1. Yes, They're That Good.  Maybe it's the 31-2 record over the past three seasons. or that its starting QB, a fourth year rookie, was 15 of his first 20 passes, Or that a team had more first downs (25) than points (24) by halftime.  Harvard isn't Alabama, but for its place in the college football firmament it's as good as it gets.

That's a tribute and a testament to Tim Murphy, who has re-written the Crimson record books, but who is not beyond criticism from fans who accuse him of padding the record with soft opponents like...well, Georgetown.

"I battled rush hour traffic to get to Harvard Stadium, to sit in the rain and watch the Crimson only to find out that the best offensive weapon... wasn't playing," said a fan at a popular Ivy League message board, adding, " [He] wasn't dressed because we were playing [a JV team]...You get to see your new young players get their feet wet early but I just can't take another game vs JV Georgie like last night. Harvard used it like a scrimmage and if you can do that against any team then I don't want to be playing [them]."

There is a perception that Georgetown is a second class opponent across the Ivies, academically and athletically. Never mind that Georgetown has split its last eight games with six of the Ancient Eight, but it's a combined 0-9 versus Harvard and Yale and 0-10 is a fair conclusion a year from now when the Harvard series wraps up (the series will not extend past 2017). there are Harvard fans who ask why the crimson can't play a New Hampshire, a Delaware, or how about that team down Commonwealth Avenue it hasn't seen since 1944. Its record versus Boston College? 3-0-1.

"Each one of our forty two Division I varsity sports has a special story to tell, all in a special place in our history," Murphy said. "But the flagship sport at Harvard is Harvard football, and the biggest event on campus is the Harvard-Yale game."

Were that Georgetown could aspire thusly. It doesn't mean it can't be great at basketball, or track, or lacrosse. But football has a place on this campus that remains understated and somewhat underappreciated, and if a coach can get an a self-important campus in Cambridge to take football seriously, certainly it can happen in Washington.

2. Make or Break? There's an argument to be made that this week's game with Princeton is the most important game of the year. Not that Patriot league games aren't important, though given Georgetown's seat at that table, but they aren't make or break. Or not that a win versus Lehigh or Fordham wouldn't be big. But the Princeton game comes at a crucial time of the schedule where the offense has gone silent. Save for two long runs versus Harvard, the Hoyas have generated a total of 110 yards over the last six quarters of play. The running game is non-existent and there is a real likelihood that a sophomore makes his first start at QB if Tim Barnes's shoulder injury proves unworkable. The same Columbia team that came up short against the Hoyas was routed by Princeton, 48-13.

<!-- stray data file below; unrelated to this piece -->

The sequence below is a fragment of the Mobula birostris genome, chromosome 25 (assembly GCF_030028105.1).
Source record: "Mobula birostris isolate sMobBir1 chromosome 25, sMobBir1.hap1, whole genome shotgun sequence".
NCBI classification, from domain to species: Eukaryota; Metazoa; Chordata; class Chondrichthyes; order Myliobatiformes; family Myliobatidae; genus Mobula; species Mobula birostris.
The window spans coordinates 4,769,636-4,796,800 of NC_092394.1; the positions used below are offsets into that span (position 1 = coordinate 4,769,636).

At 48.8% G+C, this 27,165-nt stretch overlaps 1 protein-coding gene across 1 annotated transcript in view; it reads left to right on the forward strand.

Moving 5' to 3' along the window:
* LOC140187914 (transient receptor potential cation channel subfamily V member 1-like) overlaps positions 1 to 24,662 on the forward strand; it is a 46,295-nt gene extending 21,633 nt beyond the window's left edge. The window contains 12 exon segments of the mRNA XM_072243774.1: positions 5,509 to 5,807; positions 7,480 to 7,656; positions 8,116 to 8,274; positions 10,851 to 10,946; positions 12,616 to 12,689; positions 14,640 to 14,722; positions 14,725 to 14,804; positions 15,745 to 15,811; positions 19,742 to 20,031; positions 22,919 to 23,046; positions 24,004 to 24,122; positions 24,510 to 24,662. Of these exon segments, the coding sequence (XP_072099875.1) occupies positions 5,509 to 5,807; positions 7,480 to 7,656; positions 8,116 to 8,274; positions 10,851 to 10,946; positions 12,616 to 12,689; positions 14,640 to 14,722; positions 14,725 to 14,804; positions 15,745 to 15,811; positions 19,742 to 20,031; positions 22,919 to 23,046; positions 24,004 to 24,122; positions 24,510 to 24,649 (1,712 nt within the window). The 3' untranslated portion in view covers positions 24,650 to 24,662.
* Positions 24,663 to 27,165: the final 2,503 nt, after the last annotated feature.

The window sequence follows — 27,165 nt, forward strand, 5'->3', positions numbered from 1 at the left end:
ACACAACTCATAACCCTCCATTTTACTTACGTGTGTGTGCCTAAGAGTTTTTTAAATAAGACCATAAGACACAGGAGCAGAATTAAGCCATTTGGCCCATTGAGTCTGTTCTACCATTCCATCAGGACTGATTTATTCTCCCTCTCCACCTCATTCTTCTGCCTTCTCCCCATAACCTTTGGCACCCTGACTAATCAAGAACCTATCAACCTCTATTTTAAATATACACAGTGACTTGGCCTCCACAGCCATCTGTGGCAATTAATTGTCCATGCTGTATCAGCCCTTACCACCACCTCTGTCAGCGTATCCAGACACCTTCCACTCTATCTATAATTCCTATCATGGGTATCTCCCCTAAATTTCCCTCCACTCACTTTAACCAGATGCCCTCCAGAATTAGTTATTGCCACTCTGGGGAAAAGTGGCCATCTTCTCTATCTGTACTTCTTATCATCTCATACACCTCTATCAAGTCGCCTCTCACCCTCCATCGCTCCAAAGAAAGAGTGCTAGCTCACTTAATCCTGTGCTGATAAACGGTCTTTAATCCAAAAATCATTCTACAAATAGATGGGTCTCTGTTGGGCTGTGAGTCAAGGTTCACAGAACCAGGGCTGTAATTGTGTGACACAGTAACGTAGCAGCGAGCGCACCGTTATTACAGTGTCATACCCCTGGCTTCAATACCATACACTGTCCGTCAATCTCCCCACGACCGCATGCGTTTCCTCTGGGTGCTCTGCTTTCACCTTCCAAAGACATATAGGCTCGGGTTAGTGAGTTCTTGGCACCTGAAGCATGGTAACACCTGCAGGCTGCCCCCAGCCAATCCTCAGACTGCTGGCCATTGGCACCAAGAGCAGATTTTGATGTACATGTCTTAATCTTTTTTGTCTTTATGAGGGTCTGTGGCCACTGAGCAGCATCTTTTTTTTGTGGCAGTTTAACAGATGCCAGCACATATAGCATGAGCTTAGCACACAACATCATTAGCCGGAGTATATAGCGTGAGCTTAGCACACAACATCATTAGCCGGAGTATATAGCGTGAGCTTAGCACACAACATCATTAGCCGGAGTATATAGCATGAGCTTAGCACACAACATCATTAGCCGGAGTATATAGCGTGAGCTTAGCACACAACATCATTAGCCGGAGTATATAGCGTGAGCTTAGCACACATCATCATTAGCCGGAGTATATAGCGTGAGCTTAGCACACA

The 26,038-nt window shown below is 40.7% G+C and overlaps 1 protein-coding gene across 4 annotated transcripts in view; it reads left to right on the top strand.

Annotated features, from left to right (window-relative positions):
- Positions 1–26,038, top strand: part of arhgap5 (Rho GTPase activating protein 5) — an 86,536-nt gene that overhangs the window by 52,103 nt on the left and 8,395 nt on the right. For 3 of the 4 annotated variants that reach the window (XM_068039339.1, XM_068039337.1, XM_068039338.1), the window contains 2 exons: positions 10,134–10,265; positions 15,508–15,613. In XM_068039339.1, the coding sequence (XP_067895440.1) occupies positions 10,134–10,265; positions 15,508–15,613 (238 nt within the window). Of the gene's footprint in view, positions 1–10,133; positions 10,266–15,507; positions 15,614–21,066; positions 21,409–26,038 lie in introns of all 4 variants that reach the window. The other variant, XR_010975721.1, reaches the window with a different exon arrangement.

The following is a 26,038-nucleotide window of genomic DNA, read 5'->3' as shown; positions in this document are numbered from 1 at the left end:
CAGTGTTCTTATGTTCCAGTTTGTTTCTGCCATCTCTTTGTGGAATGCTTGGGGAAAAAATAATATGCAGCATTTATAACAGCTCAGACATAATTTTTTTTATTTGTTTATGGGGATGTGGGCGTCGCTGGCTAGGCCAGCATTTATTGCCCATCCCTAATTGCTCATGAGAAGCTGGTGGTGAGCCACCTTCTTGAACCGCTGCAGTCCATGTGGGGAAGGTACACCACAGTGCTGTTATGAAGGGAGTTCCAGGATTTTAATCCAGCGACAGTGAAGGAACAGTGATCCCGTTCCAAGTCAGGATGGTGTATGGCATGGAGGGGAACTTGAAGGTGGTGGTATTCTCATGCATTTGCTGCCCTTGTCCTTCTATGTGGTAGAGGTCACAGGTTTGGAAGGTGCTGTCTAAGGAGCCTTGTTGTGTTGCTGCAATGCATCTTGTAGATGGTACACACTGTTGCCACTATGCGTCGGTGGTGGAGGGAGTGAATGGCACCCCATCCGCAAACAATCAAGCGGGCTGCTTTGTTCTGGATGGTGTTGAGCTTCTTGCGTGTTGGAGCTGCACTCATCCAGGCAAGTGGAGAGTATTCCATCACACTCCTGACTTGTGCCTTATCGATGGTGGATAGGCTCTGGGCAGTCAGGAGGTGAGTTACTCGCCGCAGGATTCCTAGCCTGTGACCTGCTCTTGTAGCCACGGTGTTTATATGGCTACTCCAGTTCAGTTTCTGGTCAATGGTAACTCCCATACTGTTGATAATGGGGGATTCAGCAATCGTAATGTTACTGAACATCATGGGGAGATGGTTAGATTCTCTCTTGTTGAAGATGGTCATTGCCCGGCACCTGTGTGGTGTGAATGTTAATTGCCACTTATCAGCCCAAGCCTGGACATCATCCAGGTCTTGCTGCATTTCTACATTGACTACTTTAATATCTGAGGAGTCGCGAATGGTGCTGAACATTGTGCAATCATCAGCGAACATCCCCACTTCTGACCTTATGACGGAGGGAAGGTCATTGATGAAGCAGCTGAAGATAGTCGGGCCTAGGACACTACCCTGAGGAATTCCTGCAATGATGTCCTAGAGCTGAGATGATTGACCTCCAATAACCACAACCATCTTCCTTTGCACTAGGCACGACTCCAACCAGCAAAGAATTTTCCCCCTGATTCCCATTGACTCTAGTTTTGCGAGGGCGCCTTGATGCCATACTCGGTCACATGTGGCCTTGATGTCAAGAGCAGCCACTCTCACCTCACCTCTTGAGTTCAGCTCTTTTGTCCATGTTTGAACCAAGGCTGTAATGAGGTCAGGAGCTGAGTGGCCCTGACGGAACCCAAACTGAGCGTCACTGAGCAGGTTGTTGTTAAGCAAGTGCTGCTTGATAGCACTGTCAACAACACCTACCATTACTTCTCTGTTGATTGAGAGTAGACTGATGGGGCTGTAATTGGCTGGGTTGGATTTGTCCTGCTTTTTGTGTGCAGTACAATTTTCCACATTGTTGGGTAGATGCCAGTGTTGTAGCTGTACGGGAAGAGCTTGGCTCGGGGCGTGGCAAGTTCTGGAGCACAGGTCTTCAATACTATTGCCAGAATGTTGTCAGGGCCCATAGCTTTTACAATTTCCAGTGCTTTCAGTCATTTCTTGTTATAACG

Win this game and the Hoyas move to 4-1. The following two games are admittedly prohibitive--Georgetown is 0-15 against Lehigh since joining the PL, and hasn't won at Fordham since 1974. A fourth win keeps hope to sneak a win over a Lafayette, a Holy Cross, a Bucknell after its October gauntlet. A bad loss Saturday sets the skids that a young team might not recover from.

Princeton is a really good team. But it's not Harvard. Georgetown can win this game but it needs a complete effort.

3. Future Schedules: As discussed above, the Harvard series ends in 2017. What is the status of Georgetown's non-conference schedule over the next few years?

As Ivy teams go, the Hoyas get three in 2017, a mirror of 2016: at Columbia, Harvard, and at Princeton. The list drops to two in 2018 (Columbia, at Dartmouth) and two in 2019 (at Columbia, at Cornell). The football office doesn't talk about who else is on the schedule, though it's likely full through 2021 of 2022. Sadly, it's likely to have its share of Davidsons and Marists.  Much like the aforementioned Harvard fan who would like to see the Crimson schedule up, Georgetown should, at the least, consider it.

My top five picks for a non-conference "play-up game" in any one year:

1. Villanova. A built-in rivalry, an opponent Georgetown alumni would recognize from the start...unlike, say, Butler.

2. Howard: Nothing like a locally promoted DC game, but Howard remains uninterested.

3. Pennsylvania: A series that would be great for both schools. The previous two game tour was one-sided (Quakers, 69-20) but it's worth pursuing.

4. Army: Not there yet, but they're playing other PL schools and the experience for the GU kids would be special.

5. Swing For The Fences: Wagner College, a team that is reasonably competitive with Georgetown in football, has played the following schools in the last four years: Florida Atlantic, Syracuse, Rice, and Brigham Young. This season; Boston College and UMass. To no surprise, they're 0-6 to date, losing 42-10 to the Eagles two weeks ago. Does Georgetown have to go that deep? No, but taking a step up every few years raises interest and expectations. It's doesn't have to be a big-time program, but one that opens some doors for recruits and for fans.

Sunken logs are not stepping stones.

4. Strike Up the Band: The Harvard band sounded great in the corners of Harvard Stadium, with the echoes coming down from the colonnades. On the field, less so. Scramble bands are self-indulgent and not very musical. Having an orator read a rambling essay as the band prepares for some 30 second song is silly.

Don't expect much more from Princeton if their band makes it to Washington. Here's last week's halftime show. (And no, I don't get it.)

Because orange never works in Washington.